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Wilson Jeremiah Moses

Wilson Jeremiah Moses

Ferree Professor of American History


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Curriculum Vitae

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Education:

  1. PhD, Brown University, 1975
  2. MA, Wayne State University, 1967
  3. AB, Wayne State University, 1965

Biography:

My Ph.D. is in American Civilization (Brown University, 1975).  From 1978 to 1980 I did post-doctoral studies in the University of Cambridge with a dining right in St. Catharine’s, and a grant from the Ford Foundation. During those years, I lectured in Budapest and in Africa for the State Department.  My undergraduate and early graduate studies focused on British literature, from Milton to the Romantics and classical and Germanic mythology.  I enjoyed Richard Wagner’s libretto for Der Ring Des Niebelungen and the various German dialects preserved in Wilhelm und Jacob Grimm’s Kinder- und Hausmärchen. While teaching at the Free University of Berlin and the University of Vienna, I conducted office hours in German. While studying at the Catholic University of Paris and completing the Cours de Civilisation Française de la Sorbonne, I read Charles Perrault Les Contes de ma mère l’Oye, and studied various restorations of the medieval legend, Tristan et Yseut. I am particularly interested in the nineteenth century reception of that legend, as in Tennyson, Henry Adams, Matthew Arnold, and Wagner.  I have published encyclopedia articles on “Racism” in Mozart’s Zauberflöte” and “Anti-Semitism” in Wagner’s operas.

I teach several areas of intellectual history, primarily American.  I have published six single-author books, often featuring the philosophical idealism of two African American intellectuals, who studied in nineteenth century Europe.  Alexander Crummell: A Study of Civilization and Discontent is a biography of a neo-Platonist, who passed bachelors examinations in classical Greek in the University of Cambridge (1849-1853).  I have published frequently on W. E. B. Du Bois, who studied in the University of Berlin (1892-1894), and was influenced as much by Hegel, Goethe and Wagner as by Marx.  I published “Benjamin Franklin and the Gilded Age” in The Cambridge Companion to Benjamin Franklin (2008), and, “Du Bois, Africa and Pan-Africanism” in The Cambridge Companion to W. E. B. Du Bois, (2008). I delivered a paper on “Emersonian Historicism and the Constitutional Theory of Frederick Douglass,” at a conference on The Life and Times of Frederick Douglass at Indianapolis, October 2012. Three lectures from my forthcoming book, Thomas Jefferson and the Notion of Liberty, were delivered in February 2013 as the Nathan Huggins Lectures at Harvard University. A lecture, "Thomas Jefferson: Private Heresy and Civic Religion," was delivered at The McNeil Center of the University of Pennsylvania January 17, 2014.  I delivered a lecture on "Thomas Jefferson's Notions of Liberty" at the University of Virginia in February 2014.   I have also completed a collection of essays, gathered under the title: Segregation Nostalgia, based on previously unpublished lectures I have delivered at the University of Oxford, the University of Indiana, the University of Berlin, Davidson College, the University of Pennsylvania, The University of Delaware, and at the meetings of the Association for the Study of African American Life and History.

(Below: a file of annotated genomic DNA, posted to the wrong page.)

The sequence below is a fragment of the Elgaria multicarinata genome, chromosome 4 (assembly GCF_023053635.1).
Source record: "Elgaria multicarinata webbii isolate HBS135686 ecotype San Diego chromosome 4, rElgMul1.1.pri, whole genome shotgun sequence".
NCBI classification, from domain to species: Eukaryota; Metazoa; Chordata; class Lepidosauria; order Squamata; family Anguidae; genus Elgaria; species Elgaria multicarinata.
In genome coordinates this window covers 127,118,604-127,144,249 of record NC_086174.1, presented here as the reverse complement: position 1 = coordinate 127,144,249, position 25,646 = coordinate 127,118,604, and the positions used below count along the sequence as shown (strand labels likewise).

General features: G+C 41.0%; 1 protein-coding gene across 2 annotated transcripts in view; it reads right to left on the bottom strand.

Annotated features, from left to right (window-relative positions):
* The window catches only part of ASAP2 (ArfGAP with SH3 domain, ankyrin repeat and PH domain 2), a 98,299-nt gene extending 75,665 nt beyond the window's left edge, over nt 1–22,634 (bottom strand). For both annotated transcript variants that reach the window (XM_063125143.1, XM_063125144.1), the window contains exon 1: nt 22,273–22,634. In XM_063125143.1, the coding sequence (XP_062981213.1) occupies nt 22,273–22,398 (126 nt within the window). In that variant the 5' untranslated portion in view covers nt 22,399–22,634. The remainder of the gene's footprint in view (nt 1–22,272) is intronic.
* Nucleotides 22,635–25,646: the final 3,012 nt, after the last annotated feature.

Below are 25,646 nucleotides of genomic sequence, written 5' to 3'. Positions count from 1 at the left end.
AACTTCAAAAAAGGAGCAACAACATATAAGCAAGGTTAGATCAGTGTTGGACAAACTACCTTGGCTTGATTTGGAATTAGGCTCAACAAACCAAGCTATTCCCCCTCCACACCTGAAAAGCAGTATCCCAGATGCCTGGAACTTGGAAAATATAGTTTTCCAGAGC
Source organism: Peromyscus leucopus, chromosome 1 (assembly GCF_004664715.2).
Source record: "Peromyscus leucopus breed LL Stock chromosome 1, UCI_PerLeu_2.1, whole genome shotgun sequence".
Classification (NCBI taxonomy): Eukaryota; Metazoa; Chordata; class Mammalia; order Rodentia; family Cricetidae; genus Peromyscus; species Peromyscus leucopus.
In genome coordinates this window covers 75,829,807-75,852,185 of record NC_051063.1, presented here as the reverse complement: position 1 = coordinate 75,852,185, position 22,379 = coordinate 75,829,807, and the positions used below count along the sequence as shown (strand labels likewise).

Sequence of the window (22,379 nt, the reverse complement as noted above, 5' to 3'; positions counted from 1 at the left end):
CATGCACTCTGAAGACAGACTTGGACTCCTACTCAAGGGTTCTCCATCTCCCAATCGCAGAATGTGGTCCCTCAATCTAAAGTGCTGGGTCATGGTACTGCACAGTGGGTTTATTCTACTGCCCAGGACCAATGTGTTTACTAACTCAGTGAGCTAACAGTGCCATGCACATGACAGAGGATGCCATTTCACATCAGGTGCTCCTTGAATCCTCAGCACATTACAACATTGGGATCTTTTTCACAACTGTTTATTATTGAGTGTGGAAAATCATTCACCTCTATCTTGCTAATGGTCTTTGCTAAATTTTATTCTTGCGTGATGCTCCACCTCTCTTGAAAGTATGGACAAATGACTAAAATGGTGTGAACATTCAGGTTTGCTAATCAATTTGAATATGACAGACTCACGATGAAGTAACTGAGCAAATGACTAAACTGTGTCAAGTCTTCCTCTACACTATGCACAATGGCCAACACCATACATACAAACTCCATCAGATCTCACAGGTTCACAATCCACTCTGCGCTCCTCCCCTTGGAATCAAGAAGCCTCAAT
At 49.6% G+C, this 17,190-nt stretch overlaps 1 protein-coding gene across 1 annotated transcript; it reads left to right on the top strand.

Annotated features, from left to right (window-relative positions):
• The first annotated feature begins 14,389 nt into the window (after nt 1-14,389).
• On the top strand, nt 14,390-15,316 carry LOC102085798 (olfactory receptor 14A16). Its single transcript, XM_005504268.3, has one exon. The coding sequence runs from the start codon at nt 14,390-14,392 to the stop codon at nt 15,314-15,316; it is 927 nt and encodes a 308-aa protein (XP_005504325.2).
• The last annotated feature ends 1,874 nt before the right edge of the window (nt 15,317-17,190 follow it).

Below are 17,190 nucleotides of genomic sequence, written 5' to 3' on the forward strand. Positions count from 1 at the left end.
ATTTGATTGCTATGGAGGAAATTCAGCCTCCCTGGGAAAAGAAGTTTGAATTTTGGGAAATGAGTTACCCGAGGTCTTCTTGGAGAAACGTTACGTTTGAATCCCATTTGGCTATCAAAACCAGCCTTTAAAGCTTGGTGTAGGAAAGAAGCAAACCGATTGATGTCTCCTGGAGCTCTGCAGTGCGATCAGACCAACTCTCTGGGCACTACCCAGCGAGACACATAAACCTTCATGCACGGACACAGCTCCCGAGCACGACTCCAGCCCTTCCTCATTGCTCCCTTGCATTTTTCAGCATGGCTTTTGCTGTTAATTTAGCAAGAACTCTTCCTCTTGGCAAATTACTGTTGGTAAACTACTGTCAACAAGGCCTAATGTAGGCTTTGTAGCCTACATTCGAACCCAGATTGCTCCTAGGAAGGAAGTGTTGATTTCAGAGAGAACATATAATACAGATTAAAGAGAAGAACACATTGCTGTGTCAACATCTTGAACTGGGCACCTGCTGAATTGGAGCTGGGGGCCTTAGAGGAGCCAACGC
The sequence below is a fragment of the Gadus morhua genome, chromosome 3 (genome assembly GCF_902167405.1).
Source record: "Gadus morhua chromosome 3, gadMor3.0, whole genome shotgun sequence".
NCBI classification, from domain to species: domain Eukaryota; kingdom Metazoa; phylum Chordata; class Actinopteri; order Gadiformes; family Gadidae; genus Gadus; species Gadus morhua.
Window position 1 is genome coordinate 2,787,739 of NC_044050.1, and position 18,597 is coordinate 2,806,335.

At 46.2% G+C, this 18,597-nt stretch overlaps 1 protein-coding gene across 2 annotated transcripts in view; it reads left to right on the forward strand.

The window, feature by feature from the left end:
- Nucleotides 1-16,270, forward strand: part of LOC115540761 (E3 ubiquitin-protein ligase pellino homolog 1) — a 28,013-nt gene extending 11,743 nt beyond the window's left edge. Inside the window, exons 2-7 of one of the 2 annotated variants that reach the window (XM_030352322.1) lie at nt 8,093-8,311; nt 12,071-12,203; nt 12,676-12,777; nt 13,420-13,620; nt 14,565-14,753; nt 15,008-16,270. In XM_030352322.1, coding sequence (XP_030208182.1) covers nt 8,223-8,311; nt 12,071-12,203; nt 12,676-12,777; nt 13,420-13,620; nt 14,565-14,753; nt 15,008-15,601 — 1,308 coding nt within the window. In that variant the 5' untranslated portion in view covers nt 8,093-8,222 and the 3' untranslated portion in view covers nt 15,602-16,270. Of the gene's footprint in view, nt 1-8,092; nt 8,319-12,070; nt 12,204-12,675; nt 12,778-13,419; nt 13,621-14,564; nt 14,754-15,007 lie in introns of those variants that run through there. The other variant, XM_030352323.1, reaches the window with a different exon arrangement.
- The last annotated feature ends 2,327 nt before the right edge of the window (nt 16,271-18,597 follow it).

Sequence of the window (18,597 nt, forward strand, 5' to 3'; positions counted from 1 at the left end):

Recent Publications:

“‘The Ever Present Now:’ Frederick Douglass’ Pragmatic Constitutionalism” Journal of African American History, Winter 2013-14.

Review Essay, Up From History: The Life of Booker T. Washington. By Robert J. Norrell. in The Alabama Review, January 2010, pp. 62-71.

“W. E. B. Du Bois on “Africa and Pan-Africanism” in Shamoon Zamir, ed., Cambridge Companion to W. E. B. Du Bois. Cambridge University Press, 2008.

Benjamin Franklin, “Prophet of the Gilded Age: Protestant Ethic and Conspicuous Consumption,” in Carla Mulford, ed., Cambridge Companion to Benjamin Franklin. Cambridge University Press, 2008.

Edited with introduction, Black Folk Then and Now, by W. E. B. Du Bois.  Oxford University Press, 2007

“Alexander Crummell and the Belief in African Superiority,” in Theodore Louis Trost, “editor”; The African Diaspora and the Study of Religion. Palgrave Macmillan, 2007.

Awards and Service:

Member of the Society of American Historians, Inducted 2004
Pennsylvania State University, Faculty Scholars Medal for Distinction in the Arts and Humanities
Fullbright Visiting Professorship University of Vienna, 1987-88
Fulbright Visiting Professorship, Free University of Berlin, 1983-84
Visiting Professorship, Wilhelm Pieck Univeristy, German Democratic Republic, 1983
National Endowment for the Humanities Fellowship for University Teachers, 1988

Recent Courses:

HIST001 - The Western Heritage I
HIST442 - The Early American Republic, 1783-1850

HIST463 - American Thought to 1865

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